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Water, sewer sale clears another hurdle

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The Indianapolis Board of Waterworks gave its blessings Friday to the sale of the city’s water and wastewater utilities to Citizens Energy Group.

That leaves the City-County Council and the Indiana Utility Regulatory Commission to vote whether or not to approve the $1.9 billion deal proposed by Mayor Greg Ballard last March.

The deal appeared threatened earlier this week when the measure fell short of the necessary votes among waterworks board members who either voted against it or abstained to obtain more information. Board chairman Marvin Scott reconvened the board, which approved it by a 4-1 tally. The lone vote opposing the sale was from Frank Short, a Democrat, and Washington Township Trustee.

The sale could wind up providing up to $425 million for use in city infrastructure improvements.  Citizens, which provides gas, steam and chilled water service to residents in Marion County, says combining the utilities under its umbrella will provide a number of efficiencies and keep rates lower than if the utilities remained in city hands.

 


 

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  • IT IS NOT A TAX INCREASE
    THE TAXPAYERS ARE GETTING SCREWED WE GET TO PAY BACK INTEREST THRU HIGHER WATER AND SEWER RATES INSTEAD OF THRU HIGHER COIT OR PROPERTY TAXES... WE LOSE A FEDERAL TAX DEDUCTION.... SO IT IS THE DOUBLE SCREW JOB SINCE THE ASSETS ARE BEING LEVERED UP IN THE SALE TO BUILD CURBS AND SIDEWALKS WHICH WOULD ORDINARILLY BE IN OUR TAXES.... I COULD SEE LEVERING THOSE ASSETS IF THE MONEY STAYS WITH CITIZENS FOR WATER AND SEWER INFRASTRUCTURE BUILDOUT.... CITY LEADERS ARE CROOKS.
  • Scott betrays Tea Partiers
    GOP perennial congressional candidate Marvin Scott has been shamelessly pandering for the Tea Party vote. Today. as Chair of the Waterworks Board, he just voted for the largest tax increase in Indianapolis history - that water for his tea bags just got immensely expensive!

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  1. to mention the rest of Molly's experience- she served as Communications Director for the Indianapolis Department of Public Works and also did communications for the state. She's incredibly qualified for this role and has a real love for Indianapolis and Indiana. Best of luck to her!

  2. Shall we not demand the same scrutiny for law schools, med schools, heaven forbid, business schools, etc.? How many law school grads are servers? How many business start ups fail and how many business grads get low paying jobs because there are so few high paying positions available? Why does our legislature continue to demean public schools and give taxpayer dollars to charters and private schools, ($171 million last year), rather than investing in our community schools? We are on a course of disaster regarding our public school attitudes unless we change our thinking in a short time.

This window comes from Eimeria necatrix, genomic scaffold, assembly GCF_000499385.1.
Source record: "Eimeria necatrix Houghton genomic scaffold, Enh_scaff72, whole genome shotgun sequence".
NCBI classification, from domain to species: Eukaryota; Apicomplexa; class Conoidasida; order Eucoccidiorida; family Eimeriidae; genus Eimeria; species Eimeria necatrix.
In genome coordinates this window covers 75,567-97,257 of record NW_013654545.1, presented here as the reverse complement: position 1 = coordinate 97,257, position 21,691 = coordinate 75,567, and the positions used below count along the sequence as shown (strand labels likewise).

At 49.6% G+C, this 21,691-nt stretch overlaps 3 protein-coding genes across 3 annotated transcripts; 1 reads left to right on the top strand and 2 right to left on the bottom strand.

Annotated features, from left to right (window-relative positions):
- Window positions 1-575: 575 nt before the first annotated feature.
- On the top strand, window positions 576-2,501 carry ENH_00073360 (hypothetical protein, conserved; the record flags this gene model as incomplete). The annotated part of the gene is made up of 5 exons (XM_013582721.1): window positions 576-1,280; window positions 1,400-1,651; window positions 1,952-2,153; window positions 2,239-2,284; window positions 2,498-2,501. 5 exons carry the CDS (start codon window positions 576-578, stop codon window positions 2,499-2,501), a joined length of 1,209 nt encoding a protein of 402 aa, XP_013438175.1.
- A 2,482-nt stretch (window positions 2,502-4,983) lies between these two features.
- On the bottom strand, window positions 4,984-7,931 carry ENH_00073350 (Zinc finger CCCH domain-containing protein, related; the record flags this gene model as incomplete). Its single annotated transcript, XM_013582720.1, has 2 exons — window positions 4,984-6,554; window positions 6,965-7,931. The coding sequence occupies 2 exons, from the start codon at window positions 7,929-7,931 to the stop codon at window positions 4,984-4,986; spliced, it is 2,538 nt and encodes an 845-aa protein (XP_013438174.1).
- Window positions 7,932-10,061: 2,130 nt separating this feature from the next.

3. I agree with the other reader's comment about the chunky tomato soup. I found myself wanting a breadstick to dip into it. It tasted more like a marinara sauce; I couldn't eat it as a soup. In general, I liked the place... but doubt that I'll frequent it once the novelty wears off.

  4. The Indiana toll road used to have some of the cleanest bathrooms you could find on the road. After the lease they went downhill quickly. While not the grossest you'll see, they hover a bit below average. Am not sure if this is indicative of the entire deal or merely a portion of it. But the goals of anyone taking over the lease will always be at odds. The fewer repairs they make, the more money they earn since they have a virtual monopoly on travel from Cleveland to Chicago. So they only comply to satisfy the rules. It's hard to hand public works over to private enterprise. The incentives are misaligned. In true competition, you'd have multiple roads, each build by different companies motivated to make theirs more attractive. Working to attract customers is very different than working to maximize profit on people who have no choice but to choose your road. Of course, we all know two roads would be even more ridiculous.

  5. The State is in a perfect position. The consortium overpaid for leasing the toll road. Good for the State. The money they paid is being used across the State to upgrade roads and bridges and employ people at at time most of the country is scrambling to fund basic repairs. Good for the State. Indiana taxpayers are no longer subsidizing the toll roads to the tune of millions a year as we had for the last 20 years because the legislature did not have the guts to raise tolls. Good for the State. If the consortium fails, they either find another operator, acceptable to the State, to buy them out or the road gets turned back over to the State and we keep the Billions. Good for the State. Pat Bauer is no longer the Majority or Minority Leader of the House. Good for the State. Anyway you look at this, the State received billions of dollars for an assett the taxpayers were subsidizing, the State does not have to pay to maintain the road for 70 years. I am having trouble seeing the downside.

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